FTC To Bar Atypical Results Advertising
The Federal Trade Commission plans to get tougher on advertisers’ use of testimonials and endorsements by requiring more transparency and ending the practice of using disclaimers like “individual results may vary” and “results not typical.”
Disclaimers like these are standard practice in the advertising industry, especially in the diet and exercise apparatus markets. The most famous example is Subway’s use of Jared Fogle, who lost 245 pounds eating sub sandwiches and exercising. The commercials’ fine print indicated Fogle’s weight loss wasn’t typical. Further investigation found that a special medical condition aided Fogle’s weight loss.
The FTC would instead require advertisers to display typical results instead of hyping up one spectacular atypical result. In addition, advertisers would also have to disclose details of endorsers. It would have to be disclosed that the “doctor” in a pharmaceutical ad is actually an actor. Celebrities would have to disclose any commercial ties to a product as well.
The first update to these guidelines since 1980, the new rules would apply to all forms of advertising, including online advertising.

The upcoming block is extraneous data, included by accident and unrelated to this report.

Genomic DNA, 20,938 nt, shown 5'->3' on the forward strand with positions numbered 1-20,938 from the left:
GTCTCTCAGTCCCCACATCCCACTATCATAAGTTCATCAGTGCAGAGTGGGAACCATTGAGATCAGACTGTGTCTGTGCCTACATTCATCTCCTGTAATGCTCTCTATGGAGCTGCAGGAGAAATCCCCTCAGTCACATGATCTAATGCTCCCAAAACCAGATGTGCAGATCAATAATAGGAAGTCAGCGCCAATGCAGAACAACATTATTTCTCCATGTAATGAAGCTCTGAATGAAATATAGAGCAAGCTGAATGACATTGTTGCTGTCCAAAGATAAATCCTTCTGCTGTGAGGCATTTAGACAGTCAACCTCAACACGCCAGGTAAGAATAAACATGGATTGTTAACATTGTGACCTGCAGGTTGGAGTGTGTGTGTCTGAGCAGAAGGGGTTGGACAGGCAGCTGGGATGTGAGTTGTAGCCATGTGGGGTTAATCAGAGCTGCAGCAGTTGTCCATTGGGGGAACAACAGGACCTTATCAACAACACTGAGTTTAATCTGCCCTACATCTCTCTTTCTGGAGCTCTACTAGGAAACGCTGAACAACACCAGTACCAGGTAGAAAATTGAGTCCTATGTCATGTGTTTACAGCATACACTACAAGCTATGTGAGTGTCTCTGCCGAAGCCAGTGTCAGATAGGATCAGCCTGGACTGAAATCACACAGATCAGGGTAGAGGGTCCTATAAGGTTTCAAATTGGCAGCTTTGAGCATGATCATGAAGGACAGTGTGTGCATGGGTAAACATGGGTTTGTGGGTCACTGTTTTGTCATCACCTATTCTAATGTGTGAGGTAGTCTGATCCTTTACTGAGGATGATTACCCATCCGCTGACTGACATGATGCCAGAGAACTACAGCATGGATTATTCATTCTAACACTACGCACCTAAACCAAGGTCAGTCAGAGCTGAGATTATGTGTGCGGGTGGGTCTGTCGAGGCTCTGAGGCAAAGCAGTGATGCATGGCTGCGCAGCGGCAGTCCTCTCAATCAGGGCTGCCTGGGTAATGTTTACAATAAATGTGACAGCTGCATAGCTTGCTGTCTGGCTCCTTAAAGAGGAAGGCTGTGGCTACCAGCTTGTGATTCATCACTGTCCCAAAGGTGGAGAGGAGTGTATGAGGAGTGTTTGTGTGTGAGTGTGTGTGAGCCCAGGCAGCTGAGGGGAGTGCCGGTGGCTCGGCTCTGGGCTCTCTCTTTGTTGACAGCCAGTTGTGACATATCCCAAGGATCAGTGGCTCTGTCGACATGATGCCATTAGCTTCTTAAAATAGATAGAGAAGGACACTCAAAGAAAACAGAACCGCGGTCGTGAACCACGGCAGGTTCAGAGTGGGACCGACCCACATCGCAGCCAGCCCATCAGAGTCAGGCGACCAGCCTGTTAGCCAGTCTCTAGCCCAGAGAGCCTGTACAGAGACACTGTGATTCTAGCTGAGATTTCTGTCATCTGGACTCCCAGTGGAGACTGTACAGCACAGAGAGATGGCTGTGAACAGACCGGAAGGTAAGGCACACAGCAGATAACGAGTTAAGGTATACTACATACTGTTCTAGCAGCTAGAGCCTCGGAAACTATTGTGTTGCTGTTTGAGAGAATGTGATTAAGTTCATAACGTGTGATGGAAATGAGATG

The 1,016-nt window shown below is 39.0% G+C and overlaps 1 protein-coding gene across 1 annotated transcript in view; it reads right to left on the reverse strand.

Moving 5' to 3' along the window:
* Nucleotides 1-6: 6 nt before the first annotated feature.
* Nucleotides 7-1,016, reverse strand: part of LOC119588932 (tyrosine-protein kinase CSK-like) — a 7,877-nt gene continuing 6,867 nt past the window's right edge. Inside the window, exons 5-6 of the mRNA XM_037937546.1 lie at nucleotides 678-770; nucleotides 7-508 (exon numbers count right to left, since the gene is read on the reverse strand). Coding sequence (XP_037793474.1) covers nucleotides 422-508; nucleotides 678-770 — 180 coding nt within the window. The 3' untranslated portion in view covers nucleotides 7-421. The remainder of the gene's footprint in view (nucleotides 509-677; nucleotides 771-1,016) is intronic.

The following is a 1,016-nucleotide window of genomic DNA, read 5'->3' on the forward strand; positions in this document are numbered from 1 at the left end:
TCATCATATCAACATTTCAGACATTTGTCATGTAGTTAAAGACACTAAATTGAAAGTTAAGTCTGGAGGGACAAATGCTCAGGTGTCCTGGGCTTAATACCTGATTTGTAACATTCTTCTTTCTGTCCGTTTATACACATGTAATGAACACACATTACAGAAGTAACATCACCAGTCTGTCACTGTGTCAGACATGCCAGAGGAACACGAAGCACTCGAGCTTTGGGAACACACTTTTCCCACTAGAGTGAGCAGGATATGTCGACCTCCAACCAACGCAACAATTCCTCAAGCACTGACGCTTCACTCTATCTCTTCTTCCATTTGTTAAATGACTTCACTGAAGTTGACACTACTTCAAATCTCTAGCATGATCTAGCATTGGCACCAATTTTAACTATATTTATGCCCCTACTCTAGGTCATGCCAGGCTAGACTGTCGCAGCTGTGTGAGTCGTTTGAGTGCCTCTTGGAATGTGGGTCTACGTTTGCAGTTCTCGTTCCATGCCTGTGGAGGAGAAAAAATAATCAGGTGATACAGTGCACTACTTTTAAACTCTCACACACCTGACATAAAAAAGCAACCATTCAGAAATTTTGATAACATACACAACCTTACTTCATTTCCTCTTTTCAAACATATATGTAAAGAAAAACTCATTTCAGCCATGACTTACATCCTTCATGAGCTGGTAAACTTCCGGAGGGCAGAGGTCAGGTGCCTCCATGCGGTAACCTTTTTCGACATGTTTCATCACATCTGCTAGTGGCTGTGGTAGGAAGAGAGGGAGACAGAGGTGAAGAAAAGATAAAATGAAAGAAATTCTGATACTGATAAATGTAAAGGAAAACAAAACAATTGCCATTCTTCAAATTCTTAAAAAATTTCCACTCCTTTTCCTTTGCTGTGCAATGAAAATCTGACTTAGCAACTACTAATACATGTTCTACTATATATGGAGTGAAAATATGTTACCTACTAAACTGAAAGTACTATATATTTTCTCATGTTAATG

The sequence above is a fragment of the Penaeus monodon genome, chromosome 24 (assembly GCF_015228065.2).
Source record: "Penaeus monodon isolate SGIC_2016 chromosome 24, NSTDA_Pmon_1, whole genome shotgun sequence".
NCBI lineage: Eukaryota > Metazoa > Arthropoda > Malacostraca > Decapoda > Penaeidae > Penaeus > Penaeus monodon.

Advertisers have already lodged their complaints, feeling the rules are too restrictive. Jonathan Gelfand, general counsel for Product Partners LLC, a company that sells fitness products and nutritional supplements told the Chicago Tribune that acknowledging results may vary is as true as an advertiser can make it.
“If we can’t show a picture and give results, what are we going to do? Someone who can’t fit in an airline seat is not going to pick up the phone for a 10-pound weight change."
The FTC recently slapped home shopping network QVC with a $7.5 million fine for deceptive claims of a similar stripe, indicating that publishers will not be immune, either. The FTC ruled QVC violated a 2000 order barring it from making deceptive and unsubstantiated claims about three dietary supplements and a body lotion: For Women Only weight-loss pills, Lite Bites weight-loss food bars and shakes, Bee-Alive Royal Jelly energy supplements, and Lipofactor Cellulite Target lotion.
“QVC aired ads that weren’t true and violated an FTC order,” said Eileen Harrington, Acting Director of the FTC’s Bureau of Consumer Protection. “Simply put, we aren’t going to let QVC get away with this. The company is responsible for the product claims made on its programs, and we expect that going forward, QVC will do a better job for its audience and make sure that its programs are truthful and not deceptive.”